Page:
El Salvador

El Salvador
El Salvador is the smallest country, in Central America with a total area of 21,040 sq km (8,124 miles), making it about the size of Massachusetts (20,300 sq km) or Wales ( 20,779 sq km). Salvadoran people are very genuine and friendly and whilst English is not widely spoken they will always try and make you feel at home.

Here are 11 reasons why a trip to El Savador is worth a try:

1. Santa Ana

One of El Salvador’s biggest cities, Santa Ana is a very pleasant place to explore on foot. The most impressive building in the city is surely the Theatre, with its immaculately restored lavish interior – we oohed and aahed our way around the cavernous interior of this 100 year old architectural masterpiece, built on the profits of the nearby coffee plantations. The cathedral in the main square is also worth a look, while most visitors to the city will enjoy getting lost in the narrow alleys of the street market.

2. Parque Nacional Los Volcanes

The best day hike on our whole trip, this 4 hour walk took us to the crater rim of a volcano that last had a major eruption only 5 years ago. The effort is rewarded generously by the incredible view into the crater when you reach the top. More on our climb in my Volcan Santa Ana post.

3. Barra de Santiago

Arguably El Salvador's most unspoilt beach, this vast sandy expanse doubles as a nature reserve for butterfly and bird species. You can explore the mangroves of the Zapote estuary by boat, try kayaking, canoeing, or fishing. The La Cocotera resort and ecolodge (www.lacocoteraresort.com) is working to re-establish endangered species like the marine turtle and red macaw.

4. Canopy tour

For a powerful adrenalin rush, it's hard to beat the spectacular Apaneca Canopy Tour, 150m (492ft) above the tropical forest of western El Savador. Enjoy a bird's-eye view of Apaneca's coffee plantations as you glide over breathtaking mountain scenery. (Not recommended for those with a fear of heights!)

5. Suchitoto

Our home for Christmas, this picture-perfect colonial town in the north of the country will surely become the hotspot of El Salvador’s nascent tourism boom. Small enough to cover on foot in a short gentle stroll, peaceful and safe, Suchitoto is set above the wonderfully picturesque Lake Suchitlan. The town also has arguably the best hotels in the country, with a handful of high quality yet affordable boutique hotels.

6. Surfing

El Salvador's Pacific coastline is surfing heaven, with uncrowded waters and world-class breaks. Las Flores, which suits beginners and experts alike, is overlooked by surfers' hotel Miraflores (www.elhotelmiraflores.com), from where boats head to Punta Mango and the biggest waves in the country. Closest to the capital is El Sunzal (La Libertad).

7. Coffee plantations

Coffee became El Salvador's most important export in the mid 19th century, and plantations are still dotted around the countryside. Buy the local product when visiting Ecoparque El Espino (www.ecoparqueelespino.com.sv/) on the slopes of the Boquerón volcano. Alternatively, book a stay at the Hotel Santa Leticia (www.coffee.com.sv) in Apaneca, a working plantation which offers tours.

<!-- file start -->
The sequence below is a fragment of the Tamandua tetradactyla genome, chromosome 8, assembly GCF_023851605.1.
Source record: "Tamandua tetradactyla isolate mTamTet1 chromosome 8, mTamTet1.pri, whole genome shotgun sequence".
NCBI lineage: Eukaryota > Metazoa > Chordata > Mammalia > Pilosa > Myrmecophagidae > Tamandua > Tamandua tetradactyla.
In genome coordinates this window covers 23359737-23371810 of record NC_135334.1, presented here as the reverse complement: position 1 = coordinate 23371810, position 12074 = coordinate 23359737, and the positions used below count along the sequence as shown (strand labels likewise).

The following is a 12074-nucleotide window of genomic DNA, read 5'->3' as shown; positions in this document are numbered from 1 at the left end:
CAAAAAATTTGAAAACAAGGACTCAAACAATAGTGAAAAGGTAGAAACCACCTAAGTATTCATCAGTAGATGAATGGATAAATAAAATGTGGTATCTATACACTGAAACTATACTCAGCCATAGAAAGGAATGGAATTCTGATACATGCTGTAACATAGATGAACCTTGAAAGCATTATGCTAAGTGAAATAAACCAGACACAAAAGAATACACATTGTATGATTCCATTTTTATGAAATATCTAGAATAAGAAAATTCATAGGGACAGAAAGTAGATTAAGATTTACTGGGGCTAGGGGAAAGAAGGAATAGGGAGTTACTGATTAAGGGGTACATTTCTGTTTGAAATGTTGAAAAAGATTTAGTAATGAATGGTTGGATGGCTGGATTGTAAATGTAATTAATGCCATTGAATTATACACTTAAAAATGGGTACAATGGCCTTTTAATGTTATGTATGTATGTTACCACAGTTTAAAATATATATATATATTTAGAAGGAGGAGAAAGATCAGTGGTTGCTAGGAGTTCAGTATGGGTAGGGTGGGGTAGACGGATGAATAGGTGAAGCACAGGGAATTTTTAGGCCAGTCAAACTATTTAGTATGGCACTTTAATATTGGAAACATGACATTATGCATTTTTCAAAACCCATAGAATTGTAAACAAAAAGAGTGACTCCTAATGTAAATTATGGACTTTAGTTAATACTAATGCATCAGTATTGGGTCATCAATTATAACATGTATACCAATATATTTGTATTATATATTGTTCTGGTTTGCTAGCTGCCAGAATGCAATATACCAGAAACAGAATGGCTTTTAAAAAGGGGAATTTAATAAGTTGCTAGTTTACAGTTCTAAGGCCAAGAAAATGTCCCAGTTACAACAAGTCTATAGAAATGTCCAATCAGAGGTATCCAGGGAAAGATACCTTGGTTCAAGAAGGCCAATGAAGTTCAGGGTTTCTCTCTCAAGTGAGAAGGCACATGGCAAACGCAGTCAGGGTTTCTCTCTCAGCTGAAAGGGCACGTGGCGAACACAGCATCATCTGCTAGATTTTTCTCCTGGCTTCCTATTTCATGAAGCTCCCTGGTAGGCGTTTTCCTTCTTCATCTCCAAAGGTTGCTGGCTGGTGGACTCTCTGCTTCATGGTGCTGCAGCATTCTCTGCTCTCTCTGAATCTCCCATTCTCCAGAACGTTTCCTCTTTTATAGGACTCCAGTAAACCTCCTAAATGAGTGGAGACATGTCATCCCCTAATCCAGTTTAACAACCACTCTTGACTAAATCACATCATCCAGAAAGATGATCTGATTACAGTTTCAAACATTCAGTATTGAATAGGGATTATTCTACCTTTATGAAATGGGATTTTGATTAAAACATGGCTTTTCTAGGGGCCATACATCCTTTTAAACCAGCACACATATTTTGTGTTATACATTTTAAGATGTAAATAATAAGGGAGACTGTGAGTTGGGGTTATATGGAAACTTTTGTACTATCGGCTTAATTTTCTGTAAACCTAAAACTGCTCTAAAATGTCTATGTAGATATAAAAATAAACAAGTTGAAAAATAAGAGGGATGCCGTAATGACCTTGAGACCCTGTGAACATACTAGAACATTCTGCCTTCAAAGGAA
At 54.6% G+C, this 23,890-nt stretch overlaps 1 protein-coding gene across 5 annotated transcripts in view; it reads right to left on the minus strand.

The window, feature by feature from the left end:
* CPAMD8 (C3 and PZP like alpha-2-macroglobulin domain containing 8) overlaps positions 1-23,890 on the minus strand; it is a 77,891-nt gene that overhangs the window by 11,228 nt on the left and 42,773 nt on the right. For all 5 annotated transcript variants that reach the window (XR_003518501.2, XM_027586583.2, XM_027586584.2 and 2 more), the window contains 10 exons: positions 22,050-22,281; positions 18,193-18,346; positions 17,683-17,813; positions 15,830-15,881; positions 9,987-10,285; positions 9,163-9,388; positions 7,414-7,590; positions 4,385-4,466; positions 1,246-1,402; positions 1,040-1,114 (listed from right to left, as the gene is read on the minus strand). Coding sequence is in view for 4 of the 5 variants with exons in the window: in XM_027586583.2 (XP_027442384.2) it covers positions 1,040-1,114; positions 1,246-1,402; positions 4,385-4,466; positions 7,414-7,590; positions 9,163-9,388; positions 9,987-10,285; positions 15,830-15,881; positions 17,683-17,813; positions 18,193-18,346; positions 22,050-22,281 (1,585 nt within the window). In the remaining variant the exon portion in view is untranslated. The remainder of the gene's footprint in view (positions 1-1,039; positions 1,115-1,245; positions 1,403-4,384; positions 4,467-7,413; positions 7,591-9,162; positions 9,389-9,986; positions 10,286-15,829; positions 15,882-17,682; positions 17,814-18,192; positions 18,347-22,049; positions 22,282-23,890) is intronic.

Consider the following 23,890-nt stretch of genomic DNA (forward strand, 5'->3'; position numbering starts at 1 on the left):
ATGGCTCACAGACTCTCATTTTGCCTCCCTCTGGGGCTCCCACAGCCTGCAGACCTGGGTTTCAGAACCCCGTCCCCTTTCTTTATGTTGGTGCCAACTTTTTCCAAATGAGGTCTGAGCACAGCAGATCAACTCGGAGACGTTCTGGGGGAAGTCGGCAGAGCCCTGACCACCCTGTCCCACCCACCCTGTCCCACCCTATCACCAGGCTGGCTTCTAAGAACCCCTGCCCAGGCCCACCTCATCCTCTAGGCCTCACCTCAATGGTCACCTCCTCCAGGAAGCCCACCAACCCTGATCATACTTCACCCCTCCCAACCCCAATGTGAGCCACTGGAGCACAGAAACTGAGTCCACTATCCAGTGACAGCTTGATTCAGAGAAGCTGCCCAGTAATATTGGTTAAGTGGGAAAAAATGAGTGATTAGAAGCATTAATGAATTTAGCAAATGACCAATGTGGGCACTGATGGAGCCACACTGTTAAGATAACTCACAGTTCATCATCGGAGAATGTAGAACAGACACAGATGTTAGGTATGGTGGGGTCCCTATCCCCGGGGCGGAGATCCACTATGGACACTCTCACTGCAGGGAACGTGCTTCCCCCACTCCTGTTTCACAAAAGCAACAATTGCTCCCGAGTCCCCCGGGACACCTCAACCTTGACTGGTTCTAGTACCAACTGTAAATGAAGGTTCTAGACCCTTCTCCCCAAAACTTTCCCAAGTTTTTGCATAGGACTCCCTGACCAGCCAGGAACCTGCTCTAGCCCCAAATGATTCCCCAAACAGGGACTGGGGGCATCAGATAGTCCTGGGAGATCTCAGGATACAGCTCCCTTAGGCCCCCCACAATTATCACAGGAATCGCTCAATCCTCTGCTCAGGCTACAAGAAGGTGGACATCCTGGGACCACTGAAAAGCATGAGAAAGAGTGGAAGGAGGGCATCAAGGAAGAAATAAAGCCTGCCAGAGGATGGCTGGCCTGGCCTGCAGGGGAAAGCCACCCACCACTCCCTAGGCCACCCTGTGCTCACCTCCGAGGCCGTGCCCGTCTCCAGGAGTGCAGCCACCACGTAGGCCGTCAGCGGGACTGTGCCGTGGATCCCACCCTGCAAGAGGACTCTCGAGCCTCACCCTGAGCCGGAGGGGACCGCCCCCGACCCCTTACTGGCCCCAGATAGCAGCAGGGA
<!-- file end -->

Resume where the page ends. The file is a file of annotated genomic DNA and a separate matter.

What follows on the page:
8. Exploring Cerro Verde

Spectacular cloud forest, sweeping views, clean mountain air, exhilarating walks and three volcanoes are right at your finger tips in this 505 hectare (1,250 acre) national park. Expert local guides are on hand to offer advice and visitors are asked to book ahead and bring passports.

9. Fernando Llort Museum

Born in 1949, Fernando Llort is El Salvador's greatest living artist. He is known for his use of bright colours and for developing a highly individual style that incorporates symbols to represent life in the country of his birth. To view Llort's work, visit his shop and museum, El Arbol de Dios, in San Salvador.

10. Horse riding

Ecotourism is one of El Salvador's fastest growing activities, and the guides of La Mora (www.ecoturismolamora.es.tl) are experts in the field. Trek on horseback through beautiful scenery and three climate zones to the summit of the Guazapa volcano, before returning to base to learn how to make maize tortillas.

11. Panchimalco

Sadly, few of El Salvador's remaining indigenous people retain their old traditions, culture and dress. The Pancho Indians, who give the village of Panchimalco its name, are an exception. The best times to visit are 13-14 September (Patronal festival) or 3 May (harvest procession), colourful occasions when pagan and Christian customs merge.




Highlights
- Food festival in Juayúa
- Colonial streets and central plazas in San Miguel
- Cosmopolitan san Salvador with its bohemian nightlife
- The volcanoes in Santa Ana


Geography
El Salvador, the smallest Spanish-speaking nation in the Western Hemisphere, is located on the western side of the Central American isthmus. With an area of 21,041 square kilometers, the country is only slightly larger than Massachusetts. It is roughly rectangular in shape with 515 kilometers of land boundaries and 307 kilometers of coastline on the Pacific Ocean. El Salvador is bounded by Guatemala to the west and Honduras to the north and east, and it is separated from Nicaragua on the southeast by the Golfo de Fonseca.
Language
National or official language: Spanish. Literacy rate: 55% to 63%.
Money
Salvadoran colon
1 USD = 8,745 El Salvador colon (February 2015)
Climate
El Salvador has a tropical climate with pronounced wet and dry seasons. Temperatures vary primarily with elevation and show little seasonal change. The Pacific lowlands are uniformly hot; the central plateau and mountain areas are more moderate.
The rainy season, known locally as invierno, or winter, extends from May to October. Almost all the annual rainfall occurs during this time, and yearly totals, particularly on southern-facing mountain slopes, can be as high as 200 centimeters. Protected areas and the central plateau receive lesser, although still significant, amounts. Rainfall during this season generally comes from low pressure over the Pacific and usually falls in heavy afternoon thunderstorms. Although hurricanes occasionally form in the Pacific, they seldom affect El Salvador.
From November through April, the northeast trade winds control weather patterns. During these months, air flowing from the Caribbean has had most of the precipitation wrung out of it passing over the mountains in Honduras. By the time this air reaches El Salvador, it is dry, hot, and hazy. This season is known locally as verano, or summer.